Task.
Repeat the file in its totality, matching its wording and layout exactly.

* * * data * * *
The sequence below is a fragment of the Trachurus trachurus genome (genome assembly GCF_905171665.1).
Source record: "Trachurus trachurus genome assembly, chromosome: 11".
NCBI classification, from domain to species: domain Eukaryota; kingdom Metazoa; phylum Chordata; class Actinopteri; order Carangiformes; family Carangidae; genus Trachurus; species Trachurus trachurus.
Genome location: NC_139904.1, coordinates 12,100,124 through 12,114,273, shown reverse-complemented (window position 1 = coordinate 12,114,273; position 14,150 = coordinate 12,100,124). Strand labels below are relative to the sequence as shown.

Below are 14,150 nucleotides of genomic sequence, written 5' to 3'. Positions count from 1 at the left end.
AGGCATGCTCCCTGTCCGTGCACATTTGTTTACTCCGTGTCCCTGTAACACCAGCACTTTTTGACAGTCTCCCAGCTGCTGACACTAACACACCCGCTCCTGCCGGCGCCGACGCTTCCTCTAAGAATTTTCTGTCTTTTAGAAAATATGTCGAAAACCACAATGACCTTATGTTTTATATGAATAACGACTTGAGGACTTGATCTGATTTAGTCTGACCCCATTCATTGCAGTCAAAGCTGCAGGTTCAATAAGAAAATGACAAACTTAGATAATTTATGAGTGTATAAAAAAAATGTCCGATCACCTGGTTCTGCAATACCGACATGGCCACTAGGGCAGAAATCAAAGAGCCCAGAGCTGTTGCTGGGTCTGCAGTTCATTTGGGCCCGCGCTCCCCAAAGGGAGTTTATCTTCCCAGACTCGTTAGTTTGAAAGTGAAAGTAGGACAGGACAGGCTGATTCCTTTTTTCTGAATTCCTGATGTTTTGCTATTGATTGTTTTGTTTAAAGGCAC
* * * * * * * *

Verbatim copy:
The sequence below is a fragment of the Trachurus trachurus genome (genome assembly GCF_905171665.1).
Source record: "Trachurus trachurus genome assembly, chromosome: 11".
NCBI classification, from domain to species: domain Eukaryota; kingdom Metazoa; phylum Chordata; class Actinopteri; order Carangiformes; family Carangidae; genus Trachurus; species Trachurus trachurus.
Genome location: NC_139904.1, coordinates 12,100,124 through 12,114,273, shown reverse-complemented (window position 1 = coordinate 12,114,273; position 14,150 = coordinate 12,100,124). Strand labels below are relative to the sequence as shown.

Below are 14,150 nucleotides of genomic sequence, written 5' to 3'. Positions count from 1 at the left end.
AGGCATGCTCCCTGTCCGTGCACATTTGTTTACTCCGTGTCCCTGTAACACCAGCACTTTTTGACAGTCTCCCAGCTGCTGACACTAACACACCCGCTCCTGCCGGCGCCGACGCTTCCTCTAAGAATTTTCTGTCTTTTAGAAAATATGTCGAAAACCACAATGACCTTATGTTTTATATGAATAACGACTTGAGGACTTGATCTGATTTAGTCTGACCCCATTCATTGCAGTCAAAGCTGCAGGTTCAATAAGAAAATGACAAACTTAGATAATTTATGAGTGTATAAAAAAAATGTCCGATCACCTGGTTCTGCAATACCGACATGGCCACTAGGGCAGAAATCAAAGAGCCCAGAGCTGTTGCTGGGTCTGCAGTTCATTTGGGCCCGCGCTCCCCAAAGGGAGTTTATCTTCCCAGACTCGTTAGTTTGAAAGTGAAAGTAGGACAGGACAGGCTGATTCCTTTTTTCTGAATTCCTGATGTTTTGCTATTGATTGTTTTGTTTAAAGGCAC